Posted in Baseball, Brain Bits, Observations, Television

Brain Bits for the End of July

It’s nearly 4:00 p.m. on Sunday as I write this, with aching back and Bar Keeper’s Friend Cleanser streaked over my nose. Why, you may ask? Well, three days ago I had new windows installed in my condo, and I’ve just spent several hours trying to determine what is just goop on the panes as opposed to what are cracks which would necessitate replacement sashes. Get this: out of eight new windows installed, three are damaged. And that’s just what I can see from the inside; the installer is returning next week to check the outside. Can’t anything ever be done right the first time?

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© The New Yorker
© The New Yorker

It’s been a great couple of weeks for lying and self-delusion, hasn’t it? First up was Ryan Braun, the Milwaukee Brewers star outfielder, who beat the steroid rap last year only to meekly cut a deal with Major League Baseball over the Biogenesis mess. Then there’s Eliot Spitzer, forced out as Governor of New York when his connoisseuership of call girls came to light, now running for Comptroller of New York City. And best of all, ex-Congressman Anthony Weiner, Mr. Show-Off himself, running for Mayor of New York, but once again caught displaying his assets on social media long after his resignation from office.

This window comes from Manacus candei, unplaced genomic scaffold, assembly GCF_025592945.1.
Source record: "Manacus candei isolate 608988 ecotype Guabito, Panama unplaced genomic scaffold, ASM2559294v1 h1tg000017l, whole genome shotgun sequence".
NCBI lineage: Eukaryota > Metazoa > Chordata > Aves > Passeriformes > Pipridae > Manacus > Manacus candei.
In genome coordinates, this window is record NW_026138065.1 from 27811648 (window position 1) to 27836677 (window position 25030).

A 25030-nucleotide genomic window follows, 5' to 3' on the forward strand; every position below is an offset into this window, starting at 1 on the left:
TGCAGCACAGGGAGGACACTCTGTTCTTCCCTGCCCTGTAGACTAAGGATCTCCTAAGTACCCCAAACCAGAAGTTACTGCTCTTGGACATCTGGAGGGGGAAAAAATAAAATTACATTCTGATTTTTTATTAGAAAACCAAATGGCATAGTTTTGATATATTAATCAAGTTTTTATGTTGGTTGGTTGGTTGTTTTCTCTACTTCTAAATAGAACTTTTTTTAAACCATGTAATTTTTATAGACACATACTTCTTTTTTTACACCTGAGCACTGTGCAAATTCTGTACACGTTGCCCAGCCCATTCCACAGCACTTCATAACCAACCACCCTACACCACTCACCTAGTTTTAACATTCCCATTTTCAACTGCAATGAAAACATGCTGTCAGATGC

Let’s dissect these one by one, OK?

Braun irks me the most because I defended the guy last year when his 50-game suspension for failing a drug test was overturned on appeal. People were screaming that he got off on a technicality, but I stuck up for him. As an attorney I believe in due process, and it bothered me that so many thought Major League Baseball should get a pass for not following its own rules regarding the collection and transmission of test samples. Of course there’s a concept called “harmless error,” but Arbitrator Shyam Das rightly didn’t buy it (My guess is Braun’s sample wasn’t the first that MLB ever mishandled, and Das may have just been fed up with Big Boss arrogance).

But Braun’s behavior in the ensuing months caused more than a few eyebrows, including mine, to be raised. Verbally tarring and feathering Dino Laurenzi, the urine sample collector, for one. Playing the martyr for another. And then the inclusion of his name in Biogenesis’ records comes to light. With no way out, Braun cut himself what seems to be a sweet deal with MLB: a 65-game suspension which ends his 2013 season so that he can report to Spring Training all refreshed and ready to play ball. But of course the stain is now permanent, his credibility with his teammates, friends and fans is shot, and no matter how well he plays for the remainder of his career, he’ll never make Cooperstown. Some say he should be stripped of his 2011 Most Valuable Player Award. They may be right.